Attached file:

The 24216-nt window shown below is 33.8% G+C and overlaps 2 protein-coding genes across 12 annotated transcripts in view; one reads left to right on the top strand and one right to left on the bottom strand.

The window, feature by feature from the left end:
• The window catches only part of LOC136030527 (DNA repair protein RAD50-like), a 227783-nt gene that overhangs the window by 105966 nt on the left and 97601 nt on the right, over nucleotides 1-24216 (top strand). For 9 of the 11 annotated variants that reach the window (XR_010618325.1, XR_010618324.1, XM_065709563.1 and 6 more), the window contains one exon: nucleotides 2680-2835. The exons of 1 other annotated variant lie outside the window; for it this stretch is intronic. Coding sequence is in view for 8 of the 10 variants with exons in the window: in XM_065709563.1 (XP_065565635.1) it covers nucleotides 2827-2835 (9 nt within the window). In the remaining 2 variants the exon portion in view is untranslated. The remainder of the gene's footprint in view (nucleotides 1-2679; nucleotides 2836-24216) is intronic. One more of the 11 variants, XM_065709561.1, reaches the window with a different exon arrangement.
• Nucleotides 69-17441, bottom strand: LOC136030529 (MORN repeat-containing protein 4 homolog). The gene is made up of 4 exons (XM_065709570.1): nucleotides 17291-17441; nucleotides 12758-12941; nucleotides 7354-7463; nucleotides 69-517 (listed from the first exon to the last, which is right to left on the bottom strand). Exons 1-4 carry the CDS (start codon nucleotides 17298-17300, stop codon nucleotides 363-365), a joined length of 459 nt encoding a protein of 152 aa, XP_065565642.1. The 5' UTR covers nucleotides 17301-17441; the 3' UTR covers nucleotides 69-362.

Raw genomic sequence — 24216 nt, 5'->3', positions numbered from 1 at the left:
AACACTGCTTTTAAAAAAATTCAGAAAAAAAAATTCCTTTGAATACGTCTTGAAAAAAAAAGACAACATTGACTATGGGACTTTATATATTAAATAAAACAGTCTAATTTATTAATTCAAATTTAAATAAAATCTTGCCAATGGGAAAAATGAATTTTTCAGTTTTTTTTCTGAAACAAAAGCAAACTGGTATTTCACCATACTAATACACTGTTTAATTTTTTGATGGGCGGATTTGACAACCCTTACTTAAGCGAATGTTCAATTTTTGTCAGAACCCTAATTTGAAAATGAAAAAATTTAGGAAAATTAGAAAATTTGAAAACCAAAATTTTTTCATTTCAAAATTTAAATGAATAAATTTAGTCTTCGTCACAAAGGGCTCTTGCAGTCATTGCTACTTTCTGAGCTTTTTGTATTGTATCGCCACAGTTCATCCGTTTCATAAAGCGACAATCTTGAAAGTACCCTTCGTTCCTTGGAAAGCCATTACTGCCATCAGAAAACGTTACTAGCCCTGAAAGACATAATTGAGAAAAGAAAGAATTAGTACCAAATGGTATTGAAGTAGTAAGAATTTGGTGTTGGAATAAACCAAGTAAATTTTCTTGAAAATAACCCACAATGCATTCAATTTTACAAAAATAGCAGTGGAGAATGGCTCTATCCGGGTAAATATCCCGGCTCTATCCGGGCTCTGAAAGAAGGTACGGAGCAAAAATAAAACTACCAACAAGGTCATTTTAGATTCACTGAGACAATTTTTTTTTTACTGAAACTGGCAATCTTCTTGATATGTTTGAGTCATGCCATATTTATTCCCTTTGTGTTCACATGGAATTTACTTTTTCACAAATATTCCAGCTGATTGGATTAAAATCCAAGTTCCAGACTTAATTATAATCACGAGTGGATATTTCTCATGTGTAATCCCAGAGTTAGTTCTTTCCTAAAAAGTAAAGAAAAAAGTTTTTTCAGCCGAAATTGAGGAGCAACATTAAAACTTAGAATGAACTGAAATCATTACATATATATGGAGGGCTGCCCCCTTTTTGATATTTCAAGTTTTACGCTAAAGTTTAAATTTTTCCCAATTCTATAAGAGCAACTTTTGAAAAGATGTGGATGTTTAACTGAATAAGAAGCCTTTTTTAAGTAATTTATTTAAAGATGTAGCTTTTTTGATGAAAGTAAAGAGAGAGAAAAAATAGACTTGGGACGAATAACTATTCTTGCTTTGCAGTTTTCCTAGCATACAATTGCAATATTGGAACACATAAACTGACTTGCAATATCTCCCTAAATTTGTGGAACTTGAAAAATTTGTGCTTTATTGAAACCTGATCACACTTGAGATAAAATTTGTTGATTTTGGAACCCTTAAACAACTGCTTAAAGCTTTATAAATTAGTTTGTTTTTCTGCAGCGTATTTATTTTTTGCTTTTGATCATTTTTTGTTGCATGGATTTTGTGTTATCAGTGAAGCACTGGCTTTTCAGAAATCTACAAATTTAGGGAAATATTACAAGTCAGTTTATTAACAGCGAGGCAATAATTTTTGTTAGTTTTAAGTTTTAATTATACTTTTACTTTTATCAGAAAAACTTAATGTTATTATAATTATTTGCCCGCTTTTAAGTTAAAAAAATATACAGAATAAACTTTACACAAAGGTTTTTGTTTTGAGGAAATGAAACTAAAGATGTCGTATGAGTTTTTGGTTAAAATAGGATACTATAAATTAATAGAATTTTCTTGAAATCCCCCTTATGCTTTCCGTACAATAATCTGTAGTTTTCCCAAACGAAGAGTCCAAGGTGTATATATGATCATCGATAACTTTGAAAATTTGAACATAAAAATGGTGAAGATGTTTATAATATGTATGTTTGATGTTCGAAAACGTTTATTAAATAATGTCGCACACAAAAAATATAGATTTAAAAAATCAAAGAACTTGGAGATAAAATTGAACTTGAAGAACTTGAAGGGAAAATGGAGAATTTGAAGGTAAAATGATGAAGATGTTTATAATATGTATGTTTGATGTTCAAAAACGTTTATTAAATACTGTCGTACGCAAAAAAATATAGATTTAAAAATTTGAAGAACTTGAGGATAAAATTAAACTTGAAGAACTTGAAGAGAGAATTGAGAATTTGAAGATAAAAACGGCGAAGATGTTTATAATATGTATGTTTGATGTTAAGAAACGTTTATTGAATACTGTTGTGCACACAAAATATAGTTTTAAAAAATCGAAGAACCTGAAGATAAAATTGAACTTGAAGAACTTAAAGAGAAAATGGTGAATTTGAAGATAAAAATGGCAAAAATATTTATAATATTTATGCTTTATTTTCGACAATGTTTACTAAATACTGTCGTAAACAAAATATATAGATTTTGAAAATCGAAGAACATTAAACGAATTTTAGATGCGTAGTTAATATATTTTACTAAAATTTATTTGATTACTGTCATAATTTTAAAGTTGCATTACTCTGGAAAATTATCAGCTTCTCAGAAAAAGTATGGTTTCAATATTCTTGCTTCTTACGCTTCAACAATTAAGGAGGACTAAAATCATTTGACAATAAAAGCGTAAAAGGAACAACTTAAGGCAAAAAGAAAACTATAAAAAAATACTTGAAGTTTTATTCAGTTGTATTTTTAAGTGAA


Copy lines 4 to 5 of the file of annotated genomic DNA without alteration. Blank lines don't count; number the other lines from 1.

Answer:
• Nucleotides 69-17441, bottom strand: LOC136030529 (MORN repeat-containing protein 4 homolog). The gene is made up of 4 exons (XM_065709570.1): nucleotides 17291-17441; nucleotides 12758-12941; nucleotides 7354-7463; nucleotides 69-517 (listed from the first exon to the last, which is right to left on the bottom strand). Exons 1-4 carry the CDS (start codon nucleotides 17298-17300, stop codon nucleotides 363-365), a joined length of 459 nt encoding a protein of 152 aa, XP_065565642.1. The 5' UTR covers nucleotides 17301-17441; the 3' UTR covers nucleotides 69-362.

Raw genomic sequence — 24216 nt, 5'->3', positions numbered from 1 at the left: